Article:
Homeowners insurance is typically required for owners of property that the person is living in. The coverage will protect the resident against losses and damage, and most lenders require a mortgage holder to maintain such coverage as a condition of financing the loan. If the loan has an escrow account, the homeowner’s insurance premiums may be paid from that account, along with the property taxes (and mortgage insurance, if applicable).
In a case where the homeowner is renting out a portion of a home that they also live in, homeowner's insurance is required and probably sufficient. However, you may want to talk to your agent about whether additional liability coverage is wise. But if you are not living in the property and are renting it out as an investment for others to live in, you need landlord insurance, not homeowner's coverage.
What is Landlord Insurance?
Landlord insurance is primarily liability protection for the owner and coverage for the actual structures. The insurance would cover some of the same things that a typical homeowner's policy would include: damage from a fire, lightning, hail, or similar events. The coverage typically includes the dwelling and ancillary structures such as a garage, shed, fence, and swimming pool.
Unlike homeowner's insurance, most personal property is not protected by a landlord policy. If you have personal items on the property, they will likely not be covered unless they have a purpose in the rental, such as a lawnmower used for gardening and stored onsite.
However, the landlord policy should provide liability coverage if a tenant is injured on the rental property and you are held responsible.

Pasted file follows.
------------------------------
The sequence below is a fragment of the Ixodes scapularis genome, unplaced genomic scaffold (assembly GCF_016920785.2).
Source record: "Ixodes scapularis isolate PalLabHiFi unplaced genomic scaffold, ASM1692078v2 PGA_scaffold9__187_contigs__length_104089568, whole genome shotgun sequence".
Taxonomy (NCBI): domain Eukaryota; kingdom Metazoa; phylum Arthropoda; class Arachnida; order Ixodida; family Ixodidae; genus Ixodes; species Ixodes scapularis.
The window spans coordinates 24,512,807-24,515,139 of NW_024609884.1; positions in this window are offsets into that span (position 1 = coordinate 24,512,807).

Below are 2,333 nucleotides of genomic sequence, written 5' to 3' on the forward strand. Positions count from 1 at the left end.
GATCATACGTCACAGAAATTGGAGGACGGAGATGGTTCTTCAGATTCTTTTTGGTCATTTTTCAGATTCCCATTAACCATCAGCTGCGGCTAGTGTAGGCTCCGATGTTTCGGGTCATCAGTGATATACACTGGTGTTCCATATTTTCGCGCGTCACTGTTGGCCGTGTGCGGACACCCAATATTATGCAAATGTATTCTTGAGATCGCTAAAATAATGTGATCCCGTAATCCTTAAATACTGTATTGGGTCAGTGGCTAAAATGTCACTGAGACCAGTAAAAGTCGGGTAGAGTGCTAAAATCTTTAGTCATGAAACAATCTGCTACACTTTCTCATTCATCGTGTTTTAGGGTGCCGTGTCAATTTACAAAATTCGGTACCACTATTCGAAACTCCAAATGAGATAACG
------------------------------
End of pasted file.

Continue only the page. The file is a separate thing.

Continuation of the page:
What if the Tenant Causes Damage?
Your ability to recover from damages caused by a tenant in your rental property probably depends on your landlord policy coverage and limits. For example, if the tenant causes a fire in the kitchen, your landlord policy may help with the cost of repairing the walls and cabinets. Most likely, you will pay a deductible, and you will probably have a benefit limit, so ask your agent.
Will landlord insurance help my renter recover from a loss?
Suppose your tenant suffers a loss of personal property while living in your rental unit. In that case, your landlord insurance coverage will not provide any reimbursement to them if they lose personal possessions for any reason (loss or damage). Many investors will require tenants to obtain renter's insurance to protect themselves and their property.
Am I responsible for the tenant's dog?
One question that comes up from time to time is whether a property owner can be held responsible if a tenant's dog bites someone. In most cases, the answer is no, but some circumstances leave the possibility open. If the property owner is aware of a dangerous animal and has not taken any steps to remove it, or can be said to have harbored such a situation or even contributed to it (perhaps by allowing gaps in a fence, for example), a case could be made for pursuing the landlord's liability coverage if the tenant's policy is inadequate.
This material is for general information and educational purposes only. Information is based on data gathered from what we believe are reliable sources. It is not guaranteed as to accuracy, does not purport to be complete and is not intended to be used as a primary basis for investment decisions.
Realized does not provide tax or legal advice. This material is not a substitute for seeking the advice of a qualified professional for your individual situation.
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